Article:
In the newly translated Pro Rege: Living Under Christ the King, Volume 1, Abraham Kuyper reminds us that Christ is not only prophet and priest, but also king, challenging us to reflect on what it means to live under that kingship in a fallen world.
Written with the aim of “removing the separation between our life inside the church and our life outside the church,” Kuyper reminds us that “Christ’s being Savior does not exclude his being Lord,” and that this reality transforms our responses in every corner of cultural engagement, both inside the church walls in across business, educations, the arts, and so on.
Kuyper was writing to the church in the Netherlands over 100 years ago, but over at Gentle Reformation, Barry York helpfully connects the dots to the American context, particularly as it relates to the current debates over religious liberty and our lopsided emphasis on worship within the church.
“You can sing whatever you want in church, but you can’t come out of church and act on those beliefs—at least not with any special protection from the law,” York writes, pointing to a recent doctrine from the U.S. Commission on Civil Rights. “That legal viewpoint—already put into action in recent court and regulatory rulings—threatens public funding and tax breaks that now support Christian colleges, K-12 schools, poverty-fighting organizations and other charities.”
And yet, “Christ is our Sovereign King, who demands loyalty in every area of our lives,” York continues, pointing to the following sentiment from Kuyper:
The confession of Christ’s kingship has been so enormously weakened and diluted—not only among those who have fallen away from the faith of their fathers, but also among believers—that it sometimes seems to have been forgotten even in the preaching of the word. Although great homage is paid to the Lord as Prophet and High Priest, complete devotion and loyalty to him as the anointed King no longer grips the hearts of the people. His kingship has disappeared from view, even among believers.
Indeed, the church mustn’t allow its allegiances and commitments to shift according to the whims and pressures of the world around us, legal, cultural, or otherwise, receding into the comfortable walls of the church where religious action is deemed “polite” or “appropriate.”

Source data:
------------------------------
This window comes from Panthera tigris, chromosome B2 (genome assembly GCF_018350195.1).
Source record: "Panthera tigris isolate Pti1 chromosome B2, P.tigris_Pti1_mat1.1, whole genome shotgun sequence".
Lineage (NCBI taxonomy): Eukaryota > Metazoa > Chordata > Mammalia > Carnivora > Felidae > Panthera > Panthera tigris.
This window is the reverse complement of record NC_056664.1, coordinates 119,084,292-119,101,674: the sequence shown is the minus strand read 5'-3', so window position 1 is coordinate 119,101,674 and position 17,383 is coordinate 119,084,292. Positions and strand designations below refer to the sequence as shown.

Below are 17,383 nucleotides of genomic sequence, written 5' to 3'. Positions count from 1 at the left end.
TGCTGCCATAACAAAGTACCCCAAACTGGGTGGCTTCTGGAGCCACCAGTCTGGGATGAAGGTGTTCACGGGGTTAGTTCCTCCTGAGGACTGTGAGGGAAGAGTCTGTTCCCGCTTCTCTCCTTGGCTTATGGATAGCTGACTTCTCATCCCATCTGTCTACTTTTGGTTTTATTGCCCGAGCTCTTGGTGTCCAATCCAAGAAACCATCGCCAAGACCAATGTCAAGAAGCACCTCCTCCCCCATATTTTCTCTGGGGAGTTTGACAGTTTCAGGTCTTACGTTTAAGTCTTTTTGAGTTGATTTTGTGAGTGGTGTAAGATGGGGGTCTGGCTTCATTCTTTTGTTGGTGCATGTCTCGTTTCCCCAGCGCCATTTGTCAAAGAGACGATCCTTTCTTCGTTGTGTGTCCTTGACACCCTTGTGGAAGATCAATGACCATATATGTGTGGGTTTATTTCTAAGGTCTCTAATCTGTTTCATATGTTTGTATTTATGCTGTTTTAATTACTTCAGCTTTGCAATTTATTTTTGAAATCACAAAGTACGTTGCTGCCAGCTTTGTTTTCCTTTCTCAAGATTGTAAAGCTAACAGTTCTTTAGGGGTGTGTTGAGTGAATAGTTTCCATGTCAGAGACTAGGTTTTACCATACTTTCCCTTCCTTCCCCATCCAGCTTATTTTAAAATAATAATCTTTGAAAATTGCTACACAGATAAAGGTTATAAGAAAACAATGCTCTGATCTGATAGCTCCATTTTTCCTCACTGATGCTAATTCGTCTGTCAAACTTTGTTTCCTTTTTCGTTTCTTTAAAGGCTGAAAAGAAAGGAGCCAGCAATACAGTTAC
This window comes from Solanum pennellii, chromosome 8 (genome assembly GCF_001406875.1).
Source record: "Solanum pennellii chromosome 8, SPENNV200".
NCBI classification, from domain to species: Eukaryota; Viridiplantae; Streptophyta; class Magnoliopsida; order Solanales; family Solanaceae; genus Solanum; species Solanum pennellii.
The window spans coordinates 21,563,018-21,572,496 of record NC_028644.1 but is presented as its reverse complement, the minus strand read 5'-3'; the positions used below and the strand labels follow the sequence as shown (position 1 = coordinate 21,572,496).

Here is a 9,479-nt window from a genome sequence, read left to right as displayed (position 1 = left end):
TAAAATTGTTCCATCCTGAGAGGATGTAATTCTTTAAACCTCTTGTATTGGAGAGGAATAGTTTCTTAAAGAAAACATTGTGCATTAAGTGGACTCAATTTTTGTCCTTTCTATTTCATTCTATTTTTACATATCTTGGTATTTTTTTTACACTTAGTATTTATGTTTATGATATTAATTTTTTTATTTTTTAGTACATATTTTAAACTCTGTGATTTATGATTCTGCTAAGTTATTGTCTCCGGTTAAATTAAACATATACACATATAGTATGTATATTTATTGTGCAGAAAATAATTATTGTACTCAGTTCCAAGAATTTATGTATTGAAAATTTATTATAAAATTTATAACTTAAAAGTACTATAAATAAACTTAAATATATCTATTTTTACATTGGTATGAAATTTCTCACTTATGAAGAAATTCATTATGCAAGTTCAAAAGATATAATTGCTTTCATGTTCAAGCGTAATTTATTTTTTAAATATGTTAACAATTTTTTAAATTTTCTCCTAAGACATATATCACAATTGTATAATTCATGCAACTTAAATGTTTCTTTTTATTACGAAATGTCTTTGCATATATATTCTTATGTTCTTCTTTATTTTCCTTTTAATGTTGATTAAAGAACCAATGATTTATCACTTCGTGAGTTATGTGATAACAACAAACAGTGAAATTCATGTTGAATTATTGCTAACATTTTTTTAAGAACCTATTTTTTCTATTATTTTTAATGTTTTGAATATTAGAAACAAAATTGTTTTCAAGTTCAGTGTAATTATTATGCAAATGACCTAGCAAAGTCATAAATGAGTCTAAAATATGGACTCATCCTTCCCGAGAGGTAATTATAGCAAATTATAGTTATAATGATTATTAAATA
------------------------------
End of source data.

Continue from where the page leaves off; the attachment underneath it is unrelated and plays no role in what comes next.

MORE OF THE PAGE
For Kuyper, such a recession is due in large part to the forces of modernity and the illusion of power that comes with technological strength. “A human kingship imperceptibly came to power, leaving no place for the kingship of Christ,” he writes. “That kingship of humanity established a throne of glory for itself in the world cities, and from that seat it now rules over entire nations and peoples by what people refer to as the modern spirit of the age.” Within its walls, the church still maintains its light, Kuyper continues, but even there, the songs “have diminished in tenor and tone.” Everywhere else, “it is clear that Jesus’ kingship has been suppressed in the life of the nations.”
In our own modern context, we see a similar inward focus, with many Christians hailing policies like the Johnson Amendment as their #1 priority, even as businesses and cultural institutions are faced with a range coercive threats to prostrate their consciences and religious convictions before the state.
As York explains, our cultural engagement ought not be influenced by the arm-twisting policies of the day, driven by tax incentives, government mandates, or acceptance by some cultural priesthood. We ought to fight for religious freedom even as we take action, and that action will be far more transformative if we maintain a proper view of Christ as King:
If we are going to have any hope of reversing the trend of shrinking religious liberty in our time and place, Christians today must recover the theology of Christ’s kingdom that Kuyper…advocated. It is because enough did understand Christ as King that Christians have, for centuries, started hospitals, universities, schools, soup kitchens, newspapers, businesses, and even entire governments. Because enough Christians understood Christ as King, they have continuously worked to reform the secular institutions and systems in which they labor Monday through Saturday.
If Christians believed their faith only obliged them to worship, they would have done none of those cultural things. But they have. Generation after generation.
Christians didn’t start any of those institutions for the tax write-offs. They didn’t start them because judges or legislators first gave them the OK. Christians have been active culturally only because they were first loyal spiritually to their King. Good theology, more than public policy, spurs Christians to create and redeem the culture around them. We need true belief more than tax breaks. We need persevering faith more than public funding.
As that underlying belief and “persevering faith” moves into action and maintains its pace, transforming every sphere of society and illuminating truth, goodness, beauty along the way, the world will benefit both here and now and on into the not yet.
Only when we truly worship Christ as King, not just in the walls of the church, but through the work of our hands and the word of our testimony, will the world get a glimpse of just what the King’s Kingdom is all about.